A coveted technology, while attractive to established defense companies like Rockwell in Thousand Oaks, California, and others around the country, made its home in Sugar Land, putting millions into the greater Houston economy. This was thanks to a UH professor named Shin-Shem "Steven" Pei and a research group at UH called the NASA Space Vacuum Epitaxy Center (SVEC).
Researchers at SVEC used the University of Houston technology to spin off Applied Optoelectronics Inc. in 1997. It moved off UH's campus and built its world headquarters in the suburbs of Houston in 2000. The company developed a wide range of optoelectronic products and went public on NASDAQ in 2013.
The 3 to 5 microns transmission wavelength was sought after for a variety of reasons, one of which was that it is not absorbed by water vapor, like clouds and fog, and therefore needed for heat-seeking missile counter measures. UH and Applied Optoelectronics Inc. teamed up with MIT Lincoln Laboratory and won a major defense contract using the University of Houston technology. The laser technology developed at SVEC gathered nearly $6 million of external funding into the University’s coffers and a comparable amount into the company’s, eventually putting many millions into the greater Houston economy.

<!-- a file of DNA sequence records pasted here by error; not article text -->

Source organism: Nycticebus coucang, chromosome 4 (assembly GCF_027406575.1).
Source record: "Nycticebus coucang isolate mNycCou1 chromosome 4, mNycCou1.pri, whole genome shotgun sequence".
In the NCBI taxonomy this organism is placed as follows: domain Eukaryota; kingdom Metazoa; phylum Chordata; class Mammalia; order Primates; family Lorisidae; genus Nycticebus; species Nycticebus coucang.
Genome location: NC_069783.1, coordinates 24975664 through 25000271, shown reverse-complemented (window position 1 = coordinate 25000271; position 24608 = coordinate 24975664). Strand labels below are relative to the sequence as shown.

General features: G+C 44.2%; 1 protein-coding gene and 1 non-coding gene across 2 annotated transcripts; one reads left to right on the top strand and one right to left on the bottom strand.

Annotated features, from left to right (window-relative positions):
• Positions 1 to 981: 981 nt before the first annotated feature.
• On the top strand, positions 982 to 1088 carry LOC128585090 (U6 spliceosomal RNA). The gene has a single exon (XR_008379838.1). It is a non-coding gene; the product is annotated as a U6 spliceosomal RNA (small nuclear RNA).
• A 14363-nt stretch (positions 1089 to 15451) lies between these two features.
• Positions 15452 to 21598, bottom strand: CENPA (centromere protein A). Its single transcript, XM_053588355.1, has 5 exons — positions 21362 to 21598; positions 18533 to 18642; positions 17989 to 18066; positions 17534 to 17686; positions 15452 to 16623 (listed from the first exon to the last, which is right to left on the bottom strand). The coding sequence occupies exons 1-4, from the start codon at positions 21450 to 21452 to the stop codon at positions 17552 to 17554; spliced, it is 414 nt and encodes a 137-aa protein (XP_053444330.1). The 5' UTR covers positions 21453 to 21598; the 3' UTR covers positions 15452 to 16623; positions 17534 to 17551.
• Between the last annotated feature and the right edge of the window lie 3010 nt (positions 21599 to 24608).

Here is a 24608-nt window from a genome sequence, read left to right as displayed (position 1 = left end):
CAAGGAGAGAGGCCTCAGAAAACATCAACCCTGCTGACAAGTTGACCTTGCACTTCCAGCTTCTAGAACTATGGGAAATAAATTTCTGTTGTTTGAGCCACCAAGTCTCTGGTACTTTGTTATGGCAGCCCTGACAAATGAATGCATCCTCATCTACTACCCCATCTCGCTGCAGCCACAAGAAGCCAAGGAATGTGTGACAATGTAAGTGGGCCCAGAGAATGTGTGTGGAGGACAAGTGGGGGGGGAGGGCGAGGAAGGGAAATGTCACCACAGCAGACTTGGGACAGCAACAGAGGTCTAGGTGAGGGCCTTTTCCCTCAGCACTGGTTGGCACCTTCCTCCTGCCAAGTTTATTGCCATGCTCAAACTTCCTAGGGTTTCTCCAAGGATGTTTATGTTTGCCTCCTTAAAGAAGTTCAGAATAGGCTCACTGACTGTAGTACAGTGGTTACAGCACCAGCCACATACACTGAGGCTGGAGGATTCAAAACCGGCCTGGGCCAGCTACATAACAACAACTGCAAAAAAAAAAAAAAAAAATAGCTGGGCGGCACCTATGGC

This novel semiconductor laser is useful for many applications, one of them being detection of biochemical agents. For instance, an array of the mid-infrared lasers emitting at different wavelengths might be used in a hype-spectrum detector, to distinguish anthrax from other non-harmful bacteria.